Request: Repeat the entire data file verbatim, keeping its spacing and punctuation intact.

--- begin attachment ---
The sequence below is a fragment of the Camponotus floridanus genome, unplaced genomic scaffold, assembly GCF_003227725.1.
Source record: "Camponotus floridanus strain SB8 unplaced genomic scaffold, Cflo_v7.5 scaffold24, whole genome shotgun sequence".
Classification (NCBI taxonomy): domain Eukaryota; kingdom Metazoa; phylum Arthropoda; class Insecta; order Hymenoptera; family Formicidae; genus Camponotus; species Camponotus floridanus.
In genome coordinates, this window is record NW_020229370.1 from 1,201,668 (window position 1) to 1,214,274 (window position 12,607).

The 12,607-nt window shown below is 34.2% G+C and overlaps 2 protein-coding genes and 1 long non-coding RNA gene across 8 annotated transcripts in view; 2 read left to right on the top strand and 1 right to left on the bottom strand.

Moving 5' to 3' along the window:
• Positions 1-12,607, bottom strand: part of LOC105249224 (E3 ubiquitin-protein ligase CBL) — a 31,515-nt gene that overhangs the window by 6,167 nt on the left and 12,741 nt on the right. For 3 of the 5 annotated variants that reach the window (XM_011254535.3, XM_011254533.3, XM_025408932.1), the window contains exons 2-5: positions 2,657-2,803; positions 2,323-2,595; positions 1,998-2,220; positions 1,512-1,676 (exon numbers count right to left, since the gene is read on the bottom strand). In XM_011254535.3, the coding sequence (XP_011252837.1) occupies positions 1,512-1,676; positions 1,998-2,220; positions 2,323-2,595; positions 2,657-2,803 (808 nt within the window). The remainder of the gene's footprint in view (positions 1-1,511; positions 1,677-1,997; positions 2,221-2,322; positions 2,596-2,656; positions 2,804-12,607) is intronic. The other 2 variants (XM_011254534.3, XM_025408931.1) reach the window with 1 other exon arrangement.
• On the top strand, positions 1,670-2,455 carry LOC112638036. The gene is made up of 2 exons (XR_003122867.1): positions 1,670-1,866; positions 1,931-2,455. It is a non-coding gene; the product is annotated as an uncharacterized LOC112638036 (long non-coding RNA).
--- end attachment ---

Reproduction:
The sequence below is a fragment of the Camponotus floridanus genome, unplaced genomic scaffold, assembly GCF_003227725.1.
Source record: "Camponotus floridanus strain SB8 unplaced genomic scaffold, Cflo_v7.5 scaffold24, whole genome shotgun sequence".
Classification (NCBI taxonomy): domain Eukaryota; kingdom Metazoa; phylum Arthropoda; class Insecta; order Hymenoptera; family Formicidae; genus Camponotus; species Camponotus floridanus.
In genome coordinates, this window is record NW_020229370.1 from 1,201,668 (window position 1) to 1,214,274 (window position 12,607).

The 12,607-nt window shown below is 34.2% G+C and overlaps 2 protein-coding genes and 1 long non-coding RNA gene across 8 annotated transcripts in view; 2 read left to right on the top strand and 1 right to left on the bottom strand.

Moving 5' to 3' along the window:
• Positions 1-12,607, bottom strand: part of LOC105249224 (E3 ubiquitin-protein ligase CBL) — a 31,515-nt gene that overhangs the window by 6,167 nt on the left and 12,741 nt on the right. For 3 of the 5 annotated variants that reach the window (XM_011254535.3, XM_011254533.3, XM_025408932.1), the window contains exons 2-5: positions 2,657-2,803; positions 2,323-2,595; positions 1,998-2,220; positions 1,512-1,676 (exon numbers count right to left, since the gene is read on the bottom strand). In XM_011254535.3, the coding sequence (XP_011252837.1) occupies positions 1,512-1,676; positions 1,998-2,220; positions 2,323-2,595; positions 2,657-2,803 (808 nt within the window). The remainder of the gene's footprint in view (positions 1-1,511; positions 1,677-1,997; positions 2,221-2,322; positions 2,596-2,656; positions 2,804-12,607) is intronic. The other 2 variants (XM_011254534.3, XM_025408931.1) reach the window with 1 other exon arrangement.
• On the top strand, positions 1,670-2,455 carry LOC112638036. The gene is made up of 2 exons (XR_003122867.1): positions 1,670-1,866; positions 1,931-2,455. It is a non-coding gene; the product is annotated as an uncharacterized LOC112638036 (long non-coding RNA).